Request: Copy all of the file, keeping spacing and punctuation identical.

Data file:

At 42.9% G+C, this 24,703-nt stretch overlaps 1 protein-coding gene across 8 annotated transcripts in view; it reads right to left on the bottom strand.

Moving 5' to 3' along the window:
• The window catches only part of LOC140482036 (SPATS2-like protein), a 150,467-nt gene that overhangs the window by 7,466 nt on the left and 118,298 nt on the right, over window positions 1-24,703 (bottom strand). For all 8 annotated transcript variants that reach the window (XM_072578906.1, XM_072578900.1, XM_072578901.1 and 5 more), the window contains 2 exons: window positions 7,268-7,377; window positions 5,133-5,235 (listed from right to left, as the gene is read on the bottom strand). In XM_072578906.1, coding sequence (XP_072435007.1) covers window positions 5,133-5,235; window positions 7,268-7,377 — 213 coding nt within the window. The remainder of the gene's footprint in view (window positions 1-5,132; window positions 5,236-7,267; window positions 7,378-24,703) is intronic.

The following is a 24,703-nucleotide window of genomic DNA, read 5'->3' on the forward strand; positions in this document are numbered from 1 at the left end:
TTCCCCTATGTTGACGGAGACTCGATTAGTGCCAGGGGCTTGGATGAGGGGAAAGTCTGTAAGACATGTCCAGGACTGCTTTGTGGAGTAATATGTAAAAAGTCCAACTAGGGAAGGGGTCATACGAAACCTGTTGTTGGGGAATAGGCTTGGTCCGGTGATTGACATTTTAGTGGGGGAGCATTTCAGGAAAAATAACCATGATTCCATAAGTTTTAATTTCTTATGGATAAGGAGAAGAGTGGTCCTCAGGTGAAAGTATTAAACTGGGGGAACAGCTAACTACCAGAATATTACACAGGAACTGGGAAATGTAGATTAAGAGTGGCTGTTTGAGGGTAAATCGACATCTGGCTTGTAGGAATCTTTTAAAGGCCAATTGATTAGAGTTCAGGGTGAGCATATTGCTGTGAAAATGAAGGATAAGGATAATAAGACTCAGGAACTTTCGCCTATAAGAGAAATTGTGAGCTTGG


At 42.9% G+C, this 24,703-nt stretch overlaps 1 protein-coding gene across 8 annotated transcripts in view; it reads right to left on the bottom strand.

Moving 5' to 3' along the window:
• The window catches only part of LOC140482036 (SPATS2-like protein), a 150,467-nt gene that overhangs the window by 7,466 nt on the left and 118,298 nt on the right, over window positions 1-24,703 (bottom strand). For all 8 annotated transcript variants that reach the window (XM_072578906.1, XM_072578900.1, XM_072578901.1 and 5 more), the window contains 2 exons: window positions 7,268-7,377; window positions 5,133-5,235 (listed from right to left, as the gene is read on the bottom strand). In XM_072578906.1, coding sequence (XP_072435007.1) covers window positions 5,133-5,235; window positions 7,268-7,377 — 213 coding nt within the window. The remainder of the gene's footprint in view (window positions 1-5,132; window positions 5,236-7,267; window positions 7,378-24,703) is intronic.

The following is a 24,703-nucleotide window of genomic DNA, read 5'->3' on the forward strand; positions in this document are numbered from 1 at the left end:
TTCCCCTATGTTGACGGAGACTCGATTAGTGCCAGGGGCTTGGATGAGGGGAAAGTCTGTAAGACATGTCCAGGACTGCTTTGTGGAGTAATATGTAAAAAGTCCAACTAGGGAAGGGGTCATACGAAACCTGTTGTTGGGGAATAGGCTTGGTCCGGTGATTGACATTTTAGTGGGGGAGCATTTCAGGAAAAATAACCATGATTCCATAAGTTTTAATTTCTTATGGATAAGGAGAAGAGTGGTCCTCAGGTGAAAGTATTAAACTGGGGGAACAGCTAACTACCAGAATATTACACAGGAACTGGGAAATGTAGATTAAGAGTGGCTGTTTGAGGGTAAATCGACATCTGGCTTGTAGGAATCTTTTAAAGGCCAATTGATTAGAGTTCAGGGTGAGCATATTGCTGTGAAAATGAAGGATAAGGATAATAAGACTCAGGAACTTTCGCCTATAAGAGAAATTGTGAGCTTGG